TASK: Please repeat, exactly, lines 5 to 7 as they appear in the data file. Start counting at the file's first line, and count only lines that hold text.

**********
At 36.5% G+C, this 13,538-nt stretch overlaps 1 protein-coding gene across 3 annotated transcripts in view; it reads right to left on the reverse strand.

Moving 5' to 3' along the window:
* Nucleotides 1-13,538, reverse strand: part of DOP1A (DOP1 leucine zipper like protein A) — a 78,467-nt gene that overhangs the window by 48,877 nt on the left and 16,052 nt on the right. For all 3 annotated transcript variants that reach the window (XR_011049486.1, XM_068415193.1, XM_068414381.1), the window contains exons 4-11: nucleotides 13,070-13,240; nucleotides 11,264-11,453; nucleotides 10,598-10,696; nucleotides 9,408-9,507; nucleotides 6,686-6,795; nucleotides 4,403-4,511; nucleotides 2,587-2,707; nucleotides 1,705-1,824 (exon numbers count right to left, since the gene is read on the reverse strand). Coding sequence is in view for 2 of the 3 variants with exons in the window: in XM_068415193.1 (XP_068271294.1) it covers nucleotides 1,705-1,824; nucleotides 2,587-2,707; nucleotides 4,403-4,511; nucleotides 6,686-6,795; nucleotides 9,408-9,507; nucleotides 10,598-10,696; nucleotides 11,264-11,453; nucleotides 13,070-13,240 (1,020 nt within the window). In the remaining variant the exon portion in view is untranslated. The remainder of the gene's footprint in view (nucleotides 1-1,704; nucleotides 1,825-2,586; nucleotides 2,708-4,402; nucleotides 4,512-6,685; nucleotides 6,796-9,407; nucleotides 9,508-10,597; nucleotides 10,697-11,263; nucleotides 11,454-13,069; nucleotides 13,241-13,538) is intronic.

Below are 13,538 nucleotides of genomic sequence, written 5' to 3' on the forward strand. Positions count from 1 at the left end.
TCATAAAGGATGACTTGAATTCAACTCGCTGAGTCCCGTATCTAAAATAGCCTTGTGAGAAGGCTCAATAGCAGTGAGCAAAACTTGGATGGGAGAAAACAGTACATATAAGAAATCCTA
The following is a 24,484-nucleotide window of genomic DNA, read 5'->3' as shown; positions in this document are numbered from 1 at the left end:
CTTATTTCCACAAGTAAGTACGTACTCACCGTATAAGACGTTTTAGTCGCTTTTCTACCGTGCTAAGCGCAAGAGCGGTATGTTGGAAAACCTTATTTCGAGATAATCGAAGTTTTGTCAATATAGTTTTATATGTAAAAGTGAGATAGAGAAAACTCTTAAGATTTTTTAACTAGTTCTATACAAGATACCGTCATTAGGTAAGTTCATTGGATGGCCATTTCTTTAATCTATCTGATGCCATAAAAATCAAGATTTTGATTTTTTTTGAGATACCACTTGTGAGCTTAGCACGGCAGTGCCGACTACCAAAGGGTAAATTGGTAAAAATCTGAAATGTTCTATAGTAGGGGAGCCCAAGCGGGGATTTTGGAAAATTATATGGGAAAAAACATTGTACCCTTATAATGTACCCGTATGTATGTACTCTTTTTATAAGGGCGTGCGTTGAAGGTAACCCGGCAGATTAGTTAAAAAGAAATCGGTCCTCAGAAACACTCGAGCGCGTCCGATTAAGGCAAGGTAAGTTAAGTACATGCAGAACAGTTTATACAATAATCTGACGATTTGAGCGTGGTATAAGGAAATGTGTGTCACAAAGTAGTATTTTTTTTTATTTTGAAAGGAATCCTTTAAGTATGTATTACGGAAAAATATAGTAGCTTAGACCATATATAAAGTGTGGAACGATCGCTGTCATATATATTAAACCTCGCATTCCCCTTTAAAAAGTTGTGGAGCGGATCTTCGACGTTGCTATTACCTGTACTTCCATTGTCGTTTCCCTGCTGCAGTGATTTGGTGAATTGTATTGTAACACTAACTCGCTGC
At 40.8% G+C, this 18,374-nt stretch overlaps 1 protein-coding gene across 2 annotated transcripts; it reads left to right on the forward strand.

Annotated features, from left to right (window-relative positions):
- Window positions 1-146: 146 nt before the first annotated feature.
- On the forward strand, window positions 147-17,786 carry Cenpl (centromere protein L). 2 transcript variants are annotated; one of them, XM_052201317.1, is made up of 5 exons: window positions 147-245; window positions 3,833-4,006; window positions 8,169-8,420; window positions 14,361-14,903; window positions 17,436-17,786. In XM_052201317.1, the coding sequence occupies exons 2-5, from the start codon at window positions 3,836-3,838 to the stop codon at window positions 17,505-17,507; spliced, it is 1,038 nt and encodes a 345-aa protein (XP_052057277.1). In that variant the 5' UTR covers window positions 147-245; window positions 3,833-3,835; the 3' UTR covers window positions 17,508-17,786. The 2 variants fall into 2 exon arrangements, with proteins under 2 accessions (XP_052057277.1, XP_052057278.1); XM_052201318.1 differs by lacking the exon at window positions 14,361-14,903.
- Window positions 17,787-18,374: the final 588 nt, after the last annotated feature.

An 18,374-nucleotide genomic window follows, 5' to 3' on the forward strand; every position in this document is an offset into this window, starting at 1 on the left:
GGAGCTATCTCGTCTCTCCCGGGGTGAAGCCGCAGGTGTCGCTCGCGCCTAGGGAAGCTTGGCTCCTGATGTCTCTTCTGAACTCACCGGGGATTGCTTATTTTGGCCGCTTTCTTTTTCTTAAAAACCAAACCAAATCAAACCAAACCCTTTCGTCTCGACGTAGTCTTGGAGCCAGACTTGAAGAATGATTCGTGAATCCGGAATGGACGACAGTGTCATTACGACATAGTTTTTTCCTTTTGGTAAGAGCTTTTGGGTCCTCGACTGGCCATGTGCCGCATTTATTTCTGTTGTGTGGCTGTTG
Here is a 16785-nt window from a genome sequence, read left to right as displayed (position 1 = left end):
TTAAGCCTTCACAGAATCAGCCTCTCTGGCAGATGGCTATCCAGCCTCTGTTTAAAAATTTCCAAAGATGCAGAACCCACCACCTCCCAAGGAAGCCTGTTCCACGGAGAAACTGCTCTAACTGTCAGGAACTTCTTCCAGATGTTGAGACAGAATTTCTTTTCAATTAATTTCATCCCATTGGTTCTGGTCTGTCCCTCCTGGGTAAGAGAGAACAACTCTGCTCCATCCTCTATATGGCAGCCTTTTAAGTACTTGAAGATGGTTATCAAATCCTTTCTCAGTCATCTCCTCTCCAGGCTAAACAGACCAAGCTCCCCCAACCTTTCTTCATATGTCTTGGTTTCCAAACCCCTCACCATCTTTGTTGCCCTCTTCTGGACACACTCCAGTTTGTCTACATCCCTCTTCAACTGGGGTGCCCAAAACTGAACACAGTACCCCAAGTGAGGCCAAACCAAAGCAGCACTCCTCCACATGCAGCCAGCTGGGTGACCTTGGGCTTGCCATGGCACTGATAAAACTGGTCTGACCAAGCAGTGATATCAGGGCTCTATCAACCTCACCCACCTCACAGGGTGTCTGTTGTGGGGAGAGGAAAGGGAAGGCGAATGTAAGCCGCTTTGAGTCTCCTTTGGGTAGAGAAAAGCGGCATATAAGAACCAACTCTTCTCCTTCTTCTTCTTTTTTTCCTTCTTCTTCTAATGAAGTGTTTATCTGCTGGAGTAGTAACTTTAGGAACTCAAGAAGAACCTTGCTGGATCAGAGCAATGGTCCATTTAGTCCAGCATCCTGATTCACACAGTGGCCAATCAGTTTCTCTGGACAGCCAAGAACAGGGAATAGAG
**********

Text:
TCATAAAGGATGACTTGAATTCAACTCGCTGAGTCCCGTATCTAAAATAGCCTTGTGAGAAGGCTCAATAGCAGTGAGCAAAACTTGGATGGGAGAAAACAGTACATATAAGAAATCCTA
The following is a 24,484-nucleotide window of genomic DNA, read 5'->3' as shown; positions in this document are numbered from 1 at the left end:
CTTATTTCCACAAGTAAGTACGTACTCACCGTATAAGACGTTTTAGTCGCTTTTCTACCGTGCTAAGCGCAAGAGCGGTATGTTGGAAAACCTTATTTCGAGATAATCGAAGTTTTGTCAATATAGTTTTATATGTAAAAGTGAGATAGAGAAAACTCTTAAGATTTTTTAACTAGTTCTATACAAGATACCGTCATTAGGTAAGTTCATTGGATGGCCATTTCTTTAATCTATCTGATGCCATAAAAATCAAGATTTTGATTTTTTTTGAGATACCACTTGTGAGCTTAGCACGGCAGTGCCGACTACCAAAGGGTAAATTGGTAAAAATCTGAAATGTTCTATAGTAGGGGAGCCCAAGCGGGGATTTTGGAAAATTATATGGGAAAAAACATTGTACCCTTATAATGTACCCGTATGTATGTACTCTTTTTATAAGGGCGTGCGTTGAAGGTAACCCGGCAGATTAGTTAAAAAGAAATCGGTCCTCAGAAACACTCGAGCGCGTCCGATTAAGGCAAGGTAAGTTAAGTACATGCAGAACAGTTTATACAATAATCTGACGATTTGAGCGTGGTATAAGGAAATGTGTGTCACAAAGTAGTATTTTTTTTTATTTTGAAAGGAATCCTTTAAGTATGTATTACGGAAAAATATAGTAGCTTAGACCATATATAAAGTGTGGAACGATCGCTGTCATATATATTAAACCTCGCATTCCCCTTTAAAAAGTTGTGGAGCGGATCTTCGACGTTGCTATTACCTGTACTTCCATTGTCGTTTCCCTGCTGCAGTGATTTGGTGAATTGTATTGTAACACTAACTCGCTGC